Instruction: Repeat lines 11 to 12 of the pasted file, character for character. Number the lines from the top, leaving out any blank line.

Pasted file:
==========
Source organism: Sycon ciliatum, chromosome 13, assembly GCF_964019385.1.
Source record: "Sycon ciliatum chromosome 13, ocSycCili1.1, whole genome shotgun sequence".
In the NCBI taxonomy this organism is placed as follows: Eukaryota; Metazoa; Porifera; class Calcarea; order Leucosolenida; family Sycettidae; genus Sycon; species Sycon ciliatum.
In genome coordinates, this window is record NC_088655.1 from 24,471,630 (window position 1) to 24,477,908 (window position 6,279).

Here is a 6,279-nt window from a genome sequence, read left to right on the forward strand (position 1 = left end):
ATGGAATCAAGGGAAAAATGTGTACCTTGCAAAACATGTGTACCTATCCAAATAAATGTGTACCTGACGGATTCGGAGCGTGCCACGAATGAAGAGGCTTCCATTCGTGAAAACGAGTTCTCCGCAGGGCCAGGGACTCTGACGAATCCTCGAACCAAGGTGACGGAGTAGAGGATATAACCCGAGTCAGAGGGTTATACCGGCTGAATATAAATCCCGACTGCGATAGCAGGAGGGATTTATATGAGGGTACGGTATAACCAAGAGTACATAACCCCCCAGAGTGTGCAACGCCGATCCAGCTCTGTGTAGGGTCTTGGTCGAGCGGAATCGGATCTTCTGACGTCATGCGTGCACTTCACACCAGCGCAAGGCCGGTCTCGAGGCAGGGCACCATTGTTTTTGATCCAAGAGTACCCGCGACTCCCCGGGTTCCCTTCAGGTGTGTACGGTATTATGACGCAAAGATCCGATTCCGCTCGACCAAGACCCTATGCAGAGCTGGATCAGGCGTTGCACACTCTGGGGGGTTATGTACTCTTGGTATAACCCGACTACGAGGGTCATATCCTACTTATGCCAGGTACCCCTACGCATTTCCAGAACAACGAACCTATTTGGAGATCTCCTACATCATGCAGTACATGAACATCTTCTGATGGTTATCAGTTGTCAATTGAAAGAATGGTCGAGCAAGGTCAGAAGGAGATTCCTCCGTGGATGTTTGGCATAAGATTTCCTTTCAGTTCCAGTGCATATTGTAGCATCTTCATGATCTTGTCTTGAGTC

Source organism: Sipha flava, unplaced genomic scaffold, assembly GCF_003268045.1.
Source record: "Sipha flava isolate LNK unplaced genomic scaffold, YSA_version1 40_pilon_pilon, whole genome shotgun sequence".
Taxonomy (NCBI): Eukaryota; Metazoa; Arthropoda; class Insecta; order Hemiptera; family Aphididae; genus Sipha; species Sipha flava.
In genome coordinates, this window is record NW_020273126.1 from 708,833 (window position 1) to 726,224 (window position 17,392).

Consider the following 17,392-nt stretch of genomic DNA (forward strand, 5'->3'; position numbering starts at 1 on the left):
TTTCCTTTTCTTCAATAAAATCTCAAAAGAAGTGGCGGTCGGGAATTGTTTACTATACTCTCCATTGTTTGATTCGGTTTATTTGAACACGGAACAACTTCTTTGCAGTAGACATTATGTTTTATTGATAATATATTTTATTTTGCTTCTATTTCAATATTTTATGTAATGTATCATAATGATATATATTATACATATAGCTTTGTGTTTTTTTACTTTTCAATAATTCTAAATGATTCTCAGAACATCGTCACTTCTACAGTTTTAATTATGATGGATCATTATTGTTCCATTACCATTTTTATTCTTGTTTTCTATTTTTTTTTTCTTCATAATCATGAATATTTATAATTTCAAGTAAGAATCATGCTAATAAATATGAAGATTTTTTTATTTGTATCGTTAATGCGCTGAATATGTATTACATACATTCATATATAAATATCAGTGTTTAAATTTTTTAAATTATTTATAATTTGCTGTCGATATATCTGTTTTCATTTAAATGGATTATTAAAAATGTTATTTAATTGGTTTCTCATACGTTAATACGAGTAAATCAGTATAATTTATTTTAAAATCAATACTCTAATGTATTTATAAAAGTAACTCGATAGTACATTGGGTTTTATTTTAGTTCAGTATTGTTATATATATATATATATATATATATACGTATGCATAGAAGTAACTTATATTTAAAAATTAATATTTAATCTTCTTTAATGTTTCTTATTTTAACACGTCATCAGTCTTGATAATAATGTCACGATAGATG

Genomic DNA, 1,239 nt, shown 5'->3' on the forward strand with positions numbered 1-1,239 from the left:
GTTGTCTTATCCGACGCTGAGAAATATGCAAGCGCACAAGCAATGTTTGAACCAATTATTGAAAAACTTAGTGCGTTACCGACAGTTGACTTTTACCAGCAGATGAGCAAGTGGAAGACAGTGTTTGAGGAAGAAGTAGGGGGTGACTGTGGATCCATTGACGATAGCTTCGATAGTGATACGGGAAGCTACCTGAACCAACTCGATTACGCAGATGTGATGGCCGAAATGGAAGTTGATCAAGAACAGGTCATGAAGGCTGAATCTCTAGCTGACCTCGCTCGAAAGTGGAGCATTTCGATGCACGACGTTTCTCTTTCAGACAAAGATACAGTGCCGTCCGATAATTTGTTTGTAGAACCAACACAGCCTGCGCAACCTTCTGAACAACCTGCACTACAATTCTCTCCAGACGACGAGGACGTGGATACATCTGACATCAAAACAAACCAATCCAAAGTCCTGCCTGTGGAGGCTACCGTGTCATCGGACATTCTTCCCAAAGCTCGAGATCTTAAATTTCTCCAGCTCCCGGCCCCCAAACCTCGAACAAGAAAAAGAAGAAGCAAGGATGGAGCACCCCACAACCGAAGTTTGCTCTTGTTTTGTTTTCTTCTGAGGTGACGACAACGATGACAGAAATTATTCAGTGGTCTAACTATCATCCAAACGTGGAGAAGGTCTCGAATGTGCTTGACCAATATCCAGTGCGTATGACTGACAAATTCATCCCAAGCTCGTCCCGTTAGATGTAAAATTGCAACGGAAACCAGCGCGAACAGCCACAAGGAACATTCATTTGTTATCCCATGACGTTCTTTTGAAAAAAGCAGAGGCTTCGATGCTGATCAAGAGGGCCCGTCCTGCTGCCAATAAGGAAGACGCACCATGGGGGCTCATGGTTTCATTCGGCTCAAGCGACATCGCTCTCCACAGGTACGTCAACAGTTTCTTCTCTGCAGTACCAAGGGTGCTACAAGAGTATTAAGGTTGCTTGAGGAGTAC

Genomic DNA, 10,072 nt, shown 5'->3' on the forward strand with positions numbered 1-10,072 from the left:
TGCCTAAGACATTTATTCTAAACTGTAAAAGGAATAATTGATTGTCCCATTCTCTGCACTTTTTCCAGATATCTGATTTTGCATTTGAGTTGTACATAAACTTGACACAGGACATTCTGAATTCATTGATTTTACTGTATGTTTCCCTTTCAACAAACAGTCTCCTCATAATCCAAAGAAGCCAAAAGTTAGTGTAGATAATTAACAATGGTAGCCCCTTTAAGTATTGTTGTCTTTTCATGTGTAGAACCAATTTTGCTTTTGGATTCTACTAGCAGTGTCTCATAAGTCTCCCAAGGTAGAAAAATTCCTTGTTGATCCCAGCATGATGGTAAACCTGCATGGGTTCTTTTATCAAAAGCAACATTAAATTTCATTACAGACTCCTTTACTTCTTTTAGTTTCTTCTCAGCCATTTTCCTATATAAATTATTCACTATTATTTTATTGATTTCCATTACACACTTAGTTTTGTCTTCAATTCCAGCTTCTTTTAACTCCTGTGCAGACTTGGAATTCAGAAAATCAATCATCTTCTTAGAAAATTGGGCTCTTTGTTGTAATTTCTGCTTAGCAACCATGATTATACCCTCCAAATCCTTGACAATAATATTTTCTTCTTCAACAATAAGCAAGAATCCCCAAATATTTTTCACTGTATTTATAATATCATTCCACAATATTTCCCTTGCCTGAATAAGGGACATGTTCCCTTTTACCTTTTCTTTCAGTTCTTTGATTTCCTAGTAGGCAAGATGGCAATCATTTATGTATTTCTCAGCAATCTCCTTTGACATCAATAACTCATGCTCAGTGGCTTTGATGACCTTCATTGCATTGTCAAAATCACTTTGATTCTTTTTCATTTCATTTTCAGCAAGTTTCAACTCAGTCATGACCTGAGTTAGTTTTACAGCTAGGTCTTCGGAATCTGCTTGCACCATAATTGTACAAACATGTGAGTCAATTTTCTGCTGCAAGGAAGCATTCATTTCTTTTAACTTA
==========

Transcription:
Consider the following 17,392-nt stretch of genomic DNA (forward strand, 5'->3'; position numbering starts at 1 on the left):
TTTCCTTTTCTTCAATAAAATCTCAAAAGAAGTGGCGGTCGGGAATTGTTTACTATACTCTCCATTGTTTGATTCGGTTTATTTGAACACGGAACAACTTCTTTGCAGTAGACATTATGTTTTATTGATAATATATTTTATTTTGCTTCTATTTCAATATTTTATGTAATGTATCATAATGATATATATTATACATATAGCTTTGTGTTTTTTTACTTTTCAATAATTCTAAATGATTCTCAGAACATCGTCACTTCTACAGTTTTAATTATGATGGATCATTATTGTTCCATTACCATTTTTATTCTTGTTTTCTATTTTTTTTTTCTTCATAATCATGAATATTTATAATTTCAAGTAAGAATCATGCTAATAAATATGAAGATTTTTTTATTTGTATCGTTAATGCGCTGAATATGTATTACATACATTCATATATAAATATCAGTGTTTAAATTTTTTAAATTATTTATAATTTGCTGTCGATATATCTGTTTTCATTTAAATGGATTATTAAAAATGTTATTTAATTGGTTTCTCATACGTTAATACGAGTAAATCAGTATAATTTATTTTAAAATCAATACTCTAATGTATTTATAAAAGTAACTCGATAGTACATTGGGTTTTATTTTAGTTCAGTATTGTTATATATATATATATATATATATATACGTATGCATAGAAGTAACTTATATTTAAAAATTAATATTTAATCTTCTTTAATGTTTCTTATTTTAACACGTCATCAGTCTTGATAATAATGTCACGATAGATG